Understanding the nature of the health problem and the different perspectives and responsibilities of health-care providers and educators are the first steps in creating the plan that best meets a student’s needs.
When addressing medical conditions and disabilities, physicians and educators use different but parallel systems of diagnosis, service delivery, and treatment. Physicians use the International Classification of Diseases (ICD-9) and the Diagnostic and Statistical Manual of Mental Disorders (DSM-IV TR) criteria for making diagnoses. Educators use the guidelines set forth in the Individuals With Disabilities Education Act (IDEA), which are refined by regulations in each state and implemented by local educational agencies.
Although there are many differences between these two systems, there are also enough similarities to create confusion. For example, a physician may diagnose a learning disability in a student but educators find that the same student is not eligible for the learning disabilities classification within the special education system. Or a physician requests educational assistance for a student with ADHD, but educators do not believe special education services are appropriate because there is limited evidence that the student’s school performance is impaired by ADHD.
Who is right in these scenarios? Actually, the physicians and the educators are both right. Physicians are making correct diagnoses and recommendations based on ICD-9 or DSM-IV TR and a medical model approach to treatment. Educators are correctly using state education department criteria for disability classification, complying with local procedures to implement IDEA, following legally and educationally appropriate safeguards, and developing an effective educational treatment plan.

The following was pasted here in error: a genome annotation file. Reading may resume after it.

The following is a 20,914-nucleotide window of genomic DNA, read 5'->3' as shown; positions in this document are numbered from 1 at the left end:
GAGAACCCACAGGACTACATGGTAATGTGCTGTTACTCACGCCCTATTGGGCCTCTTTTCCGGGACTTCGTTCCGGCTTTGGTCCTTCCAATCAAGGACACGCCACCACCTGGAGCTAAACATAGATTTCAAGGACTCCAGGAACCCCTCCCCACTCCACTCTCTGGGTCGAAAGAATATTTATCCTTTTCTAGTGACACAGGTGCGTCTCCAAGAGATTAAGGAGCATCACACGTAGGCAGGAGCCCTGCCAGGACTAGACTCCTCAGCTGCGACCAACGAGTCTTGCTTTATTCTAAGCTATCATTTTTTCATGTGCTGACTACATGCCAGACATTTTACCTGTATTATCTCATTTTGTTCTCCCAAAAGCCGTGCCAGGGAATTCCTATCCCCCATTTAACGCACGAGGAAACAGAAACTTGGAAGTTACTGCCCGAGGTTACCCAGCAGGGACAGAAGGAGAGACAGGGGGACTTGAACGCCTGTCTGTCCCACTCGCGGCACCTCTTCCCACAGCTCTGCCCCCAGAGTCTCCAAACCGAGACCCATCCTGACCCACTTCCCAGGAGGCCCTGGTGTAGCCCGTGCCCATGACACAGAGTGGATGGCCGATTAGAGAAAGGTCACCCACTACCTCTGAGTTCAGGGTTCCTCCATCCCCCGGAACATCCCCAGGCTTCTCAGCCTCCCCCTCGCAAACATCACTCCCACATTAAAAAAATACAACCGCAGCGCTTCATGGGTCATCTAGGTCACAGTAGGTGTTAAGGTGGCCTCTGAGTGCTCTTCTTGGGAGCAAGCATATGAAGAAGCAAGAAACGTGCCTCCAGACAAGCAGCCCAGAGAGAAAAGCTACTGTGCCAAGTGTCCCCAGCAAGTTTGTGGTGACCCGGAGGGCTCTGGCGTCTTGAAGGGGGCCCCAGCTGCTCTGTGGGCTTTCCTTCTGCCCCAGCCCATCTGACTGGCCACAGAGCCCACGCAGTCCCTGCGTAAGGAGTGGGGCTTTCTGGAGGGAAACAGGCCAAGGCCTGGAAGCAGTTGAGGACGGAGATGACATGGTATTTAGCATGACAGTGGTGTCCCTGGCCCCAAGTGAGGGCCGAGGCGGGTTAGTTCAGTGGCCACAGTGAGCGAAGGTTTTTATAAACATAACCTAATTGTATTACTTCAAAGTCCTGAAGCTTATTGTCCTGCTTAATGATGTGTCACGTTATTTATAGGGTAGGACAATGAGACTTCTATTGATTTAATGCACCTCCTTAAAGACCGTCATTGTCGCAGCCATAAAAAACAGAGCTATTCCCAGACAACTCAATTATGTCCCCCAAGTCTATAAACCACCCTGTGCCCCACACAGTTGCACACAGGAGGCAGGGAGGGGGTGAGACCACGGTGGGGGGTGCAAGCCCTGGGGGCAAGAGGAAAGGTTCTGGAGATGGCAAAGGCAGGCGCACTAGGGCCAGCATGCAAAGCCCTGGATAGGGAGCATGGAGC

Moreover, physicians make individual diagnoses while educators determine special education eligibility and other service needs using a team approach. Physicians do not use prereferral interventions or resistance to intervention models, nor do they often consider students’ functioning in the context of the classroom. Educators rarely consider family history, neurological findings, or lab results when making eligibility or program placement decisions.
A Model for Effective Collaboration
How can professionals using different approaches to diagnosis and service delivery work collaboratively? First, both professions must understand that there are already two equally legitimate and valid systems in place. Second, they need to appreciate that in many cases neither health-care providers nor educators alone can provide effective services to children. Teamwork is a requirement, not simply a refinement, and is particularly important when dealing with conditions that do not have an obvious, clear-cut effect on a student’s school performance (see figure 1).
Respect Professional Boundaries